I was inspired to write this blog because one of my Realtor clients (thank you Sunita) asked me to draft a letter that she can forward to all the clients she helped buy property last year. This letter will outline possible tax deductions and be accompanied by a copy of their HUD1 settlement statement. I am posting a copy of this letter here for informational purposes only, we all know how complicated the tax code can be so this is just my understanding of how this works.
Once again, congratulation on the purchase of your new home last year and as tax season is fast approaching, I am including a copy of the HUD1 settlement statement, the “debits and credits” to the transaction so you can take advantage of some deductions available to homeowners. I have referenced the possible deductions with the line item on the settlement statement where appropriate.
I encourage you to discuss these items with your accountant but here’s a synopsis of a few pages of Publication 530 by The Internal Revenue Service entitled “Tax Information for Homeowners”.
Real Estate Taxes:
You may be able to deduct any amount paid as taxes to your state and local government, including amounts paid on your settlement statement. You may start deducting taxes from the day of settlement and forward, even if the seller paid them on your behalf.
If your taxes and insurance are escrowed with your lender (included in your monthly payment), you may only deduct what is being paid for taxes and not the hazard insurance.
Items you may not be able to deduct on your taxes include money collected by local or state government for water, trash collection, fees for single service such as lawn or pool maintenance.
Some special assessments are deductible provided they were paid for the benefit of marinating infrastructure that tends to increase your property value. Talk to your account.
You may not deduct homeowner association fees or transfer taxes (stamps).
Home Mortgage Interest:
You may be able to deduct interest on your home provided it is your main home (primary residence) for up to $1,000,000 or $500,000 if filing separately. Special limitations apply if you refinanced your loan.
Pre-paid interest on your settlement statement may be deductible.
Late payments and pre-payment penalties may be deductible.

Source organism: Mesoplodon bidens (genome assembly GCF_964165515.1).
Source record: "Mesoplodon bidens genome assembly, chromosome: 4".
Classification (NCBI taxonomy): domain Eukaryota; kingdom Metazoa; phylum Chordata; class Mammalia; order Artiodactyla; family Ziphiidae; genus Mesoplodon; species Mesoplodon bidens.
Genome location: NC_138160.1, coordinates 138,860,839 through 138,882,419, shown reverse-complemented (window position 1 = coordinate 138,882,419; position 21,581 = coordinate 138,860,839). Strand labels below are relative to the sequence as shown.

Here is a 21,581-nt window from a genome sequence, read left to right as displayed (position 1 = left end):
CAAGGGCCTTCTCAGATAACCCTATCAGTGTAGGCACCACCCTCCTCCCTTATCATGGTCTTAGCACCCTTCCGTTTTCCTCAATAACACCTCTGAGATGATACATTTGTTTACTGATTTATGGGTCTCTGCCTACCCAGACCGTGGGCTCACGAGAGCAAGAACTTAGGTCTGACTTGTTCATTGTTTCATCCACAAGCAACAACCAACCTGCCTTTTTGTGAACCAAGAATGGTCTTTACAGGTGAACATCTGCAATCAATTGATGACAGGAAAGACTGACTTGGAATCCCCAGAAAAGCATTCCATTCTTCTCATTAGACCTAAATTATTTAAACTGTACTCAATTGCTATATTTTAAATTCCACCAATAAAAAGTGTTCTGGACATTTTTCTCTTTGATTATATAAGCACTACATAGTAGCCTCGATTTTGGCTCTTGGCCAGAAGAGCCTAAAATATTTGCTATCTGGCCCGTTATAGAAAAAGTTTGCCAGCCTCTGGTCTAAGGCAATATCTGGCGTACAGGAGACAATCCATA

You may be able to deduct the entire amount you paid as points provided the home you bought or built is your main home (primary residence), and points were not charged in lieu of other charges such as appraisal fee, inspection fee, title fee or closing fees. Points must be clearly shown your settlement statement
The points had to have been computed as a percentage of the loan amount and must be clearly itemized on the settlement statement.
You may be able to deduct points even if the seller paid for them on your behalf, provided you meet other qualification.
Some fees on the settlement statement are not deductible but you can add them to your “basis”. This is the amount your accountant will use in the future to figure out how much profit you made from the sale of your property. The higher the basis, the less taxes you pay. These items include abstract fees, legal fees, recording fees, surveys, transfer taxes, owners title insurance. Additionally, some costs you paid on behalf of the seller can also add to your basis.
The above is not intended to be tax advise but rather a quick glance at some of allowable deductions. You are encouraged to consult your accountant for further clarification.
I encourage you to contact the IRS at 800-829-3676 or www.irs.gov/formspubs.com and request copies of Publication 936 “Home Mortgage Interest Deduction”, Publication 530 “Tax Information for Homeowners”. You can also write to the IRS at:
Internal Revenue Service
1201 N. Mitsubishi Motorway
Bloomington , IL 61705-6613